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Topics in 20th Century British Literature

ENGL 563.301
T 3-6:00

Contemporary British Fiction and the Production of Literary Value.

This course will serve as a general introduction to some of the major novelists of contemporary Britain, as well as to sociological methods of literary study. Our aim will be to situate some of the figures of the "contemporary canon" within the system of individual and institutional agents that produces that canon and the hierarchy of values on which it is predicated. These relatively neglected producers of literature include editors and publishing houses; literary agents and their firms; film producers and their backers, booksellers and book clubs; university professors and the academy; prizes and their judges, administrators, and sponsors; book reviewers, fiction editors, and the journals that employ them; and, very importantly, other authors. Each student in the class will undertake three independent research projects aimed at positioning one of the novels we read on the larger literary field, gauging its particular status and cultural trajectory. The formidable problem with which the entire class will be concerned is that of making sense of the relationship between "the novel itself" -- the specific pleasures and challenges it offers us as readers -- and the novel as a form of capital circulating through interlinked symbolic and commercial economies.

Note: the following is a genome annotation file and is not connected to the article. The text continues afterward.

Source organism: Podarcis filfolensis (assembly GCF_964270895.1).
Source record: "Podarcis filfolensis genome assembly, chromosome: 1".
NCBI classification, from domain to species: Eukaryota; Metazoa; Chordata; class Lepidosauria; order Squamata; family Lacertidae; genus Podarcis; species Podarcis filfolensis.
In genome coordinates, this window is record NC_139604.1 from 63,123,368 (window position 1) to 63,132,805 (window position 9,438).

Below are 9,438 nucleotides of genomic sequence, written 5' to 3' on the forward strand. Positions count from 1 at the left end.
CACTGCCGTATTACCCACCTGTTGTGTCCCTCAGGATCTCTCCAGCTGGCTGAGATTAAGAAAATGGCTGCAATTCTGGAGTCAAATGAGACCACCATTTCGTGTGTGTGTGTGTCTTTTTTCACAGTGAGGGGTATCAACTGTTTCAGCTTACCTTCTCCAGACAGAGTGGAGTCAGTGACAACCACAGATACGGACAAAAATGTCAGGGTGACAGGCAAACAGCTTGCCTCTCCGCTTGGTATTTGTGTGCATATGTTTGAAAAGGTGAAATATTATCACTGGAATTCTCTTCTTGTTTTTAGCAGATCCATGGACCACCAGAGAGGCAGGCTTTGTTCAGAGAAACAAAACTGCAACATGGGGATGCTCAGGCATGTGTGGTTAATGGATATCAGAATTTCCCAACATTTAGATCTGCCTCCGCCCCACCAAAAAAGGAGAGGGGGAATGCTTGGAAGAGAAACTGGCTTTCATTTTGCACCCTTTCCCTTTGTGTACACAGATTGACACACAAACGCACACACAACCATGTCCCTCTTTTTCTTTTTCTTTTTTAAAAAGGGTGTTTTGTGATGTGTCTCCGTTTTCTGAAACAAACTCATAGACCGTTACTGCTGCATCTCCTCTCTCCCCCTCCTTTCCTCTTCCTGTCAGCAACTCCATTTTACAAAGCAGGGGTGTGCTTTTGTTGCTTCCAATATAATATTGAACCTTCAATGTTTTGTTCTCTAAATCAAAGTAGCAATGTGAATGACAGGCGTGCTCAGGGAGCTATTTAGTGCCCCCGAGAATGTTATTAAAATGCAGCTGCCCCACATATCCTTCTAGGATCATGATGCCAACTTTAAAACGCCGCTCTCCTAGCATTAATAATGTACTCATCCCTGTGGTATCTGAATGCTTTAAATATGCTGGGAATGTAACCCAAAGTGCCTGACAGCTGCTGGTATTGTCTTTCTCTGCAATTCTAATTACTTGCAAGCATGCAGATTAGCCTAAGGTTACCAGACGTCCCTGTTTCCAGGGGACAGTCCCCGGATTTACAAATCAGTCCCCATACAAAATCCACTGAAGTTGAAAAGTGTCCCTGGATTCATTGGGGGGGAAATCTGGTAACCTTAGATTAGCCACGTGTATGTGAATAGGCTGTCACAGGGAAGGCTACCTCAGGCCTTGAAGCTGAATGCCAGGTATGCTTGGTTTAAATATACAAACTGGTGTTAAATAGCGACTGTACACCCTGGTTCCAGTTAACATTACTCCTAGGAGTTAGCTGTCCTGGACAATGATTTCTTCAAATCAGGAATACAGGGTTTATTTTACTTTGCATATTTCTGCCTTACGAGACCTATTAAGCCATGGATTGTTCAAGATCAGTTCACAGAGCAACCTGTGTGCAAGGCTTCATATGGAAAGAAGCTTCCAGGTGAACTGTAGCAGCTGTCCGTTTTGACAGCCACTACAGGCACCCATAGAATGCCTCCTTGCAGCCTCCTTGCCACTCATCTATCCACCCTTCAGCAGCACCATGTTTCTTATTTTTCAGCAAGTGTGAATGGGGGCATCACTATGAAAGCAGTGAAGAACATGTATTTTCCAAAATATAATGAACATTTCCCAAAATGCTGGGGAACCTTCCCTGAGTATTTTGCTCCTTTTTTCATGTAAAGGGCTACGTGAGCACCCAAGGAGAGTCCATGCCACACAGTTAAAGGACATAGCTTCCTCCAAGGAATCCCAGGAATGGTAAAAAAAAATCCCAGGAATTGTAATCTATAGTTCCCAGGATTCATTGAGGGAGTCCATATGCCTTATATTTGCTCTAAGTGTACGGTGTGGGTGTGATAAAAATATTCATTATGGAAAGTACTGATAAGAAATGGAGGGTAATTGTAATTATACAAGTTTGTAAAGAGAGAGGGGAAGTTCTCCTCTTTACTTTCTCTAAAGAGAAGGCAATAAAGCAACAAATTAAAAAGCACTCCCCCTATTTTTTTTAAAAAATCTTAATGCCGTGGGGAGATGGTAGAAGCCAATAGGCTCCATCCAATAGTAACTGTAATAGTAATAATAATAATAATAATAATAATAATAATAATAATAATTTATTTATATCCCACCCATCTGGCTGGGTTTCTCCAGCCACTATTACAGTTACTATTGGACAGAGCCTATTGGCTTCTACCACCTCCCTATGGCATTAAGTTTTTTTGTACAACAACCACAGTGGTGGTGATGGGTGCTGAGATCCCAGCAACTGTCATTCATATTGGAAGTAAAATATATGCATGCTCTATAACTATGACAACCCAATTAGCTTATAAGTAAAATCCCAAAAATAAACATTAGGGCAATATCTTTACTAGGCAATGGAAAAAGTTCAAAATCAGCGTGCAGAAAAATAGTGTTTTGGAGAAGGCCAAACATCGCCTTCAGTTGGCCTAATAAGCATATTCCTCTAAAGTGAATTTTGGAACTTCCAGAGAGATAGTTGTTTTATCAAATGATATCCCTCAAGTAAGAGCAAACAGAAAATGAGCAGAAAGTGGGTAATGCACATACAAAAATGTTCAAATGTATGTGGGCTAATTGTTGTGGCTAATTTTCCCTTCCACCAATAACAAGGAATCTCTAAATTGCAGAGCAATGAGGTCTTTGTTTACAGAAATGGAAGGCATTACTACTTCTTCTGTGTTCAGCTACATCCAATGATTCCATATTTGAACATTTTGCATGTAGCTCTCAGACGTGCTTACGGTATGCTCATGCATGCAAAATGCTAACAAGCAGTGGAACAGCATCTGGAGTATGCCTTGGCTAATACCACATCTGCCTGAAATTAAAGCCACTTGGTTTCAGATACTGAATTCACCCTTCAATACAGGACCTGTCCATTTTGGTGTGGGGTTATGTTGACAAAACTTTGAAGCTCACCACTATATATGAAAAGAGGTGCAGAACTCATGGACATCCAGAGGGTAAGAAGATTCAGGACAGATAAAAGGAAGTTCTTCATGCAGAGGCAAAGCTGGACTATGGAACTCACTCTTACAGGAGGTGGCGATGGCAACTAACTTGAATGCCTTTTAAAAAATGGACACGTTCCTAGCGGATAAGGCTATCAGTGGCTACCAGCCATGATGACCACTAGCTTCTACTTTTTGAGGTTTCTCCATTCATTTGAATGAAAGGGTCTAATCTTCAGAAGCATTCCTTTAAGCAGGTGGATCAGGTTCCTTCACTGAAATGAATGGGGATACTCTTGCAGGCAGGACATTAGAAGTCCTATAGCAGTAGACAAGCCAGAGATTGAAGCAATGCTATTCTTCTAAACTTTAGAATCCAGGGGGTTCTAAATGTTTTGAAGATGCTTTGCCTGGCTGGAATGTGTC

Our readings in fiction may include Martin Amis, The Information; Antonia Byatt, Possession; J. M. Coetzee, Disgrace; Anita Desai, Clear Light of Day; Lucy Ellmann, Sweet Desserts; Buchi Emecheta, In the Ditch; Penelope Fitzgerald, Blue Flower; Kazuo Ishiguro, Remains of the Day; Geoff Nicholson, Bleeding London; Salman Rushdie, Satanic Verses; Jeannette Winterson, Oranges Are Not the Only Fruit. Readings in the sociology of literature may include essays by Pierre Bourdieu, Regenia Gagnier, Richard Ohmann, Janice Radway, Lawrence Rainey, John Sutherland, Loic Waquant. In addition to being presented orally to the class, each of the three research projects will be submitted as a short paper, and one of them will be elaborated into a 10-12 page final paper.

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